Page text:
“That in any suit in equity pending or hereafter brought in any circuit court of the United States under the act entitled 'An act to protect trade and commerce against unlawful restraints and monopolies,' approved July second, eightteen hundred and ninety, 'An act to regulate commerce, approved February fourth, eighteen hundred and eightyseven, or any other acts having a like purpose that hereafter may be enacted, wherein the United States is complainant, the Attorney-General may file with the clerk of such court a certificate that, in his opinion, the case is of general public importance, a copy of which shall be immediately furnished by such clerk to each of the circuit judges of the circuit in which the case is pending. Thereupon such case shall be given precedence over others and in every way expedited, and be assigned for hearing at the earliest practicable day, before not less than three of the circuit judges of said court, if there be three or more; and if there be not more than two circuit judges, then before them and such district judge as they may select; or, in case the full court shall not at any time be made up by reason of the necessary absence or disqualification of one or more of the said circuit judges, the Justice of the Supreme Court assigned to that circuit or the other circuit judge or judges may designate a district judge or judges within the circuit who shall be competent to sit in said court at the hearing of said suit. In the event the judges sitting in such case shall be equally divided in opinion as to the decision or disposition of said cause, or in the event that a majority of said judges shall be unable to agree upon the judgment, order, or decree finally disposing of said case in said court which should be entered in said cause, then they shall immediately certify that fact to the Chief Justice of the United States, who shall at once designate and appoint some circuit judge to sit with said judges and to assist in determining said cause. Such order of the Chief Justice shall be immediately transmitted to the clerk of the circuit court in which said cause is pending, and shall be entered upon the minutes of said court. Thereupon said cause shall at once be set down for reargument and the parties thereto notified in writing by the clerk of said court of the action of the court and the date fixed for the reargument thereof. The provisions of this section shall apply to all causes and proceedings in all courts now pending, or which may hereafter be brought.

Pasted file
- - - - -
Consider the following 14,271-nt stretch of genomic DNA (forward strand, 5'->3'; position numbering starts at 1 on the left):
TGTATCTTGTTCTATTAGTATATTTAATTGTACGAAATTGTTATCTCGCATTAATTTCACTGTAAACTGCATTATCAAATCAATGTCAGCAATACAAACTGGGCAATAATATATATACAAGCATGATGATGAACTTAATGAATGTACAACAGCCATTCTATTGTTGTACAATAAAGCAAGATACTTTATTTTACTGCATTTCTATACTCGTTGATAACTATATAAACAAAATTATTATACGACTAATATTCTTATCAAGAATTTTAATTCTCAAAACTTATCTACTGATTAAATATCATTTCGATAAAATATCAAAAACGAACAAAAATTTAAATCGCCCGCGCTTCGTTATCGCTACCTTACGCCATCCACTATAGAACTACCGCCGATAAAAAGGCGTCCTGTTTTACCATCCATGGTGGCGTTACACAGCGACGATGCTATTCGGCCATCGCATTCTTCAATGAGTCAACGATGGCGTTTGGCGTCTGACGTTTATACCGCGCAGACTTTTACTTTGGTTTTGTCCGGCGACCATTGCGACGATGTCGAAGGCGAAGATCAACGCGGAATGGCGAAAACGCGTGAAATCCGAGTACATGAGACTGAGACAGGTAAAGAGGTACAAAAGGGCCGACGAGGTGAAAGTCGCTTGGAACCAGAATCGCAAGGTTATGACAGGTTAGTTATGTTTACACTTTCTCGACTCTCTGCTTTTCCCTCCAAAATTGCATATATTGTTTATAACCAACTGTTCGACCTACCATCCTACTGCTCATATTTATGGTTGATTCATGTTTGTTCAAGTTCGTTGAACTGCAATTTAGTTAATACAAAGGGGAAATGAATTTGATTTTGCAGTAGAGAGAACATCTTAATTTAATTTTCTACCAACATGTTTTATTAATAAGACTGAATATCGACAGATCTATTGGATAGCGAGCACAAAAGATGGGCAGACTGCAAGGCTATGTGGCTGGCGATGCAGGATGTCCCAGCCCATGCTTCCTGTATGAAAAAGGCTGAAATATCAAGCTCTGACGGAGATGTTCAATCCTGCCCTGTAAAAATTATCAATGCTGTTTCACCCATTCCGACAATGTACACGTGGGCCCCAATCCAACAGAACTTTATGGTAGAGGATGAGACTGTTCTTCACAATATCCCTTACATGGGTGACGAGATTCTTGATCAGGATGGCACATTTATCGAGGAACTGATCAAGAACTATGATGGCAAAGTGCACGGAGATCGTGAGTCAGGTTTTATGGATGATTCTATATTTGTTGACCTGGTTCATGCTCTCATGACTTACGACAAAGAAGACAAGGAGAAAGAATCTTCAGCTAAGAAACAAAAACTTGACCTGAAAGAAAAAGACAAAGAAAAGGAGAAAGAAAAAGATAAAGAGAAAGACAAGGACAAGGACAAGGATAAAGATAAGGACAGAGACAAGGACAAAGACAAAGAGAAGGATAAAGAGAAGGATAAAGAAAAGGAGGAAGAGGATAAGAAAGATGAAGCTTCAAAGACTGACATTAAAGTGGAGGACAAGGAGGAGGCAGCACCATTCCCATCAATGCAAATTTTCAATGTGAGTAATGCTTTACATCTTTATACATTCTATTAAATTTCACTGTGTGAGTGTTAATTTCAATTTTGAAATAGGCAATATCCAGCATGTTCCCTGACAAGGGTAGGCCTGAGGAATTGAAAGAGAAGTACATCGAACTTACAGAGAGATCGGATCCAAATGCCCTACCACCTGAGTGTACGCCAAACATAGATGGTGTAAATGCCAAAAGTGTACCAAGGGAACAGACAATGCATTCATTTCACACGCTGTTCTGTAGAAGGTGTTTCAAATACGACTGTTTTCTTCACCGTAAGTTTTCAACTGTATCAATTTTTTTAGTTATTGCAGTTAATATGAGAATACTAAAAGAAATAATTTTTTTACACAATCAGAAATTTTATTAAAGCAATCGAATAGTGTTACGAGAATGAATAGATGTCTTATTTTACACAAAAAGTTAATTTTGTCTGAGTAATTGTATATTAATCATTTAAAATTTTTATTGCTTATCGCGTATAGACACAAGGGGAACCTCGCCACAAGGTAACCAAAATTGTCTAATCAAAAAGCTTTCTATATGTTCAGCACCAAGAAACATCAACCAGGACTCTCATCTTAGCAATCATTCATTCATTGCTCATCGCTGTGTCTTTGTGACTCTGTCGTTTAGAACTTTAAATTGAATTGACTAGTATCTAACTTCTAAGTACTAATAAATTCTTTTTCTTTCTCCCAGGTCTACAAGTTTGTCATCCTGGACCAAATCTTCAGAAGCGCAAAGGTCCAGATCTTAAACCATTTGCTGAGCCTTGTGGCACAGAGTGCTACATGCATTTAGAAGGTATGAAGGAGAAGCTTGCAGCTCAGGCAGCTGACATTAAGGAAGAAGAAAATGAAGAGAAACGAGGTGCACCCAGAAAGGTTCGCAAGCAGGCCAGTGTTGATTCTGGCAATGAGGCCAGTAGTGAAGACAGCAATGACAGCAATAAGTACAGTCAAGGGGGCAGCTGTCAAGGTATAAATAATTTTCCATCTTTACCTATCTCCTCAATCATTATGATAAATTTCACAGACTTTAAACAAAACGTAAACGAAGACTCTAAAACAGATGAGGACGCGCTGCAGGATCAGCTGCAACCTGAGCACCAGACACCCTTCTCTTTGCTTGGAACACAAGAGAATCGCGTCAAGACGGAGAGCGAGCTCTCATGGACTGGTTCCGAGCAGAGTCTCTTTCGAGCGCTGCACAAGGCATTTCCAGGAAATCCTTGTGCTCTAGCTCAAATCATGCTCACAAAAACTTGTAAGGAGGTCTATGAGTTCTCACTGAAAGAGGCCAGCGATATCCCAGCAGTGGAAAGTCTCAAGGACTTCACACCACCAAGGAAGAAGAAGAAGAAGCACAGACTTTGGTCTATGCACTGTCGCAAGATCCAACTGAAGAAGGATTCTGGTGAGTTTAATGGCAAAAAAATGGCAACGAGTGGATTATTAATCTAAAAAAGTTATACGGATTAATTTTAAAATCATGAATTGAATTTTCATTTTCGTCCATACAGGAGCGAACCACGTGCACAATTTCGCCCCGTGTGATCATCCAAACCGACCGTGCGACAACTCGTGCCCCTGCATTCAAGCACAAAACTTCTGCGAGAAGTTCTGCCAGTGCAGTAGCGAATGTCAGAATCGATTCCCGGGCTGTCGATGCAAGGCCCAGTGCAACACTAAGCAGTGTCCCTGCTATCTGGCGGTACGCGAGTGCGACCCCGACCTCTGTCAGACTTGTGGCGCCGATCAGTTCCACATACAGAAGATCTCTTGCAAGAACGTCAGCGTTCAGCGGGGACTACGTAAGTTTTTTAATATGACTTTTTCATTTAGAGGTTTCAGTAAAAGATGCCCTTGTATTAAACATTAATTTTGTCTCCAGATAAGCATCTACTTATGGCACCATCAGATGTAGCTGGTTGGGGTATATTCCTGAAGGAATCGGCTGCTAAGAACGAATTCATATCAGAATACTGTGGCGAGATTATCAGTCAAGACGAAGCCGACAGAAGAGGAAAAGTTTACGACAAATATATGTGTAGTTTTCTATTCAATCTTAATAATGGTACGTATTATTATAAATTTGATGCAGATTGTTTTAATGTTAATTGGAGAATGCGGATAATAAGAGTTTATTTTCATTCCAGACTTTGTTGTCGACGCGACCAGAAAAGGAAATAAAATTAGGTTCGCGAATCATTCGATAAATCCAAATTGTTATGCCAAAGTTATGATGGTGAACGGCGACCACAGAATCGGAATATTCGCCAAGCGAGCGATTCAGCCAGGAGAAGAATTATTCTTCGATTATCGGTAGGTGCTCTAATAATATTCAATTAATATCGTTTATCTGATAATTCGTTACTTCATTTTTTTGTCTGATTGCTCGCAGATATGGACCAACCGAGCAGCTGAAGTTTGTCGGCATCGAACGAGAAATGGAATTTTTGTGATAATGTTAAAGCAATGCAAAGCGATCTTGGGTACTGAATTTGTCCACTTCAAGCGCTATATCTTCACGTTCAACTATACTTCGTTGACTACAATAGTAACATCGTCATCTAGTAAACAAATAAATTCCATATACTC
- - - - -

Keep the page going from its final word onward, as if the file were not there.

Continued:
Sec. 2. That in every suit in equity pending or hereafter brought in any circuit court of the United States under any of said acts, wherein the United States is complainant, including cases submitted but not yet decided, an appeal from the final decree of the circuit court will lie only to the Supreme Court, and must be taken within sixty days from the entry thereof: Provided, That in any case where an appeal may have been taken from the final decree of a circuit court to the circuit court of appeals before this act takes effect, the case shall proceed to a final decree therein, and an appeal may be taken from such decree to the Supreme Court in the manner now provided by law.

4. ACT OF CONGRESS CREATING BUREAU OF

CORPORATIONS (Approved, February 14, 1903 (32 Stat. 827).] Sec. 6. That there shall be in the Department of Commerce and Labor a bureau to be called the Bureau of Corporations, and a Commissioner of Corporations who shall be the head of said bureau, to be appointed by the President, who shall receive a salary of five thousand dollars per annum. There shall also be in said Bureau a deputy commissioner who shall receive a salary of three thousand five hundred dollars per annum, and who shall in the absence of the Commissioner act as, and perform the duties of, the Commissioner of Corporations, and who shall also perform such other duties as may be assigned to him by the Secretary of Commerce and Labor or by the said Commissioner. There shall also be in the said bureau a chief clerk and such special agents, clerks, and other employees as may be authorized by law.

The said Commissioner shall have power and authority to make, under the direction and control of the Secretary of Commerce and Labor, diligent investigation into the organization, conduct, and management of the business of any corporation, joint stock company, or corporate combination engaged in commerce among the several States and with foreign nations excepting common carriers subject to “An Act to regulate commerce," approved February fourth, eighteen hundred and eighty-seven, and to gather such information and data as will enable the President of the United States